This Is Why Men Want To Take Vasalgel Male Birth Control

Vasalgel, the latest in new male birth control, has been all over the news recently, as it will start being tested with human males this year and next — after having tested successfully with rabbits and baboons. As of now, the Parsemus Foundation, the non-profit behind developing Vasalgel, hopes for a 2018 launch date. You may be wondering — why take Vasalgel? How does it work? Is Vasalgel the birth control method for you?

Basically, it’s a gel that’s injected into a guy’s vas deferens — you know, the tube that sperm swim through. But, unlike a vasectomy, the vas deferens are not snipped and sealed to block sperm. With Vasalgel, the gel itself prevents the sperm from getting through it. In a trial with rabbits and baboons lasting about a year, Vasalgel was shown to work. Reversal was accomplished by getting an injection of sodium bicarbonate (baking soda) solution. Wow — science, right? Since reversibility studies haven't been done in humans yet, Vasalgel should be thought of as a vasectomy alternative.

“Women have multiple options (each with its own drawbacks), but right now there’s nothing out there both reversible and highly reliable for men,” Elaine Lissner, founder and executive director of the Parsemus Foundation, tells Bustle. “Clearly, we need an effective, long-acting, reversible option for men. Many men are excited about Vasalgel because it could be that option.”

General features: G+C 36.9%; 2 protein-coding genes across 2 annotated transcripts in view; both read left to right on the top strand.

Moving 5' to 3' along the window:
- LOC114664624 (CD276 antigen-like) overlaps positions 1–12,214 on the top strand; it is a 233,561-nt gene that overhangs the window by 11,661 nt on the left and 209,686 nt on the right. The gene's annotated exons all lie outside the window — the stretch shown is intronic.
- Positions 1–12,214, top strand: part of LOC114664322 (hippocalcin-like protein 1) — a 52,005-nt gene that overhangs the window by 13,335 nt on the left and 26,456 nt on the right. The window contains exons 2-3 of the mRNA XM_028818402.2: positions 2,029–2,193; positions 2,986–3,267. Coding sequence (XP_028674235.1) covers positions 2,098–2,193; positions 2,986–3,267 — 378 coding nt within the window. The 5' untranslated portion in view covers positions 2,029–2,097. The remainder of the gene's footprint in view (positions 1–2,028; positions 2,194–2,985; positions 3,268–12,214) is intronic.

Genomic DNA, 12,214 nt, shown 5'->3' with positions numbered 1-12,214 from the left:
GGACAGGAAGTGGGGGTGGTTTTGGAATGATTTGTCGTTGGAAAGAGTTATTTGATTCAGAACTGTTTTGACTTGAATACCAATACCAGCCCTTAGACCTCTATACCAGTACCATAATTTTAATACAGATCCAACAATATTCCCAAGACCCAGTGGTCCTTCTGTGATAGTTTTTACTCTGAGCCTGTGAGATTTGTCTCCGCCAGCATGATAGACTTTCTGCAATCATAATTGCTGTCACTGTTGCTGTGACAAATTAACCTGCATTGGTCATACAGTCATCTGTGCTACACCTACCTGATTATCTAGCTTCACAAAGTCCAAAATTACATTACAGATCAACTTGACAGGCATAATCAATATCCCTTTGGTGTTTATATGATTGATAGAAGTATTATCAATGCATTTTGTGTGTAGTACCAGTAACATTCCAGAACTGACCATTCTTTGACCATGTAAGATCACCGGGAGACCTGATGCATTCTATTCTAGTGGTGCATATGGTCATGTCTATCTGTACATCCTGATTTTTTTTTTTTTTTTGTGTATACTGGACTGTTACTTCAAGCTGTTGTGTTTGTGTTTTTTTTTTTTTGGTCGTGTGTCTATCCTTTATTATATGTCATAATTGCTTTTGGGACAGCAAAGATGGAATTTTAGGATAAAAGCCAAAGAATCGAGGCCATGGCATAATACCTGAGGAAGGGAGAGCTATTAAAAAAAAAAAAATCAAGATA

Having yet another birth control method available at our fingertips — or vas deferens, as it were — is another bonus of Vasalgel. And having that method be in the guy’s court is a game-changer, too. As you know, there are countless options for women out there (the pill, IUDs, the patch, etc.), but not as many for men (primarily, um, condoms… at least for the men who don’t want their vas deferens MIA via a vasectomy). Plus, with the gel, guys won’t suffer from hormonal side effects like females do with certain birth control methods. In fact, Vasalgel could revolutionize birth control as we know it.

“The burden of contraception falls disproportionately on women, partly because women have several long-acting contraceptive options, though they have drawbacks including unpleasant side effects, inconvenience, and expense,” says Lissner. “Meanwhile, many men want control over their reproductive future — and they’re willing to share responsibility for contraception more evenly with women, especially if they can preserve their ability to produce children in the future.”

I spoke to some men who revealed why they’d like to take Vasalgel when it becomes available. Here’s what I found:

1. Dane, 32

2. Byron, 27

3. Declan, 33

4. Ric, 38

5. Miracle, 20

6. David, mid-30s

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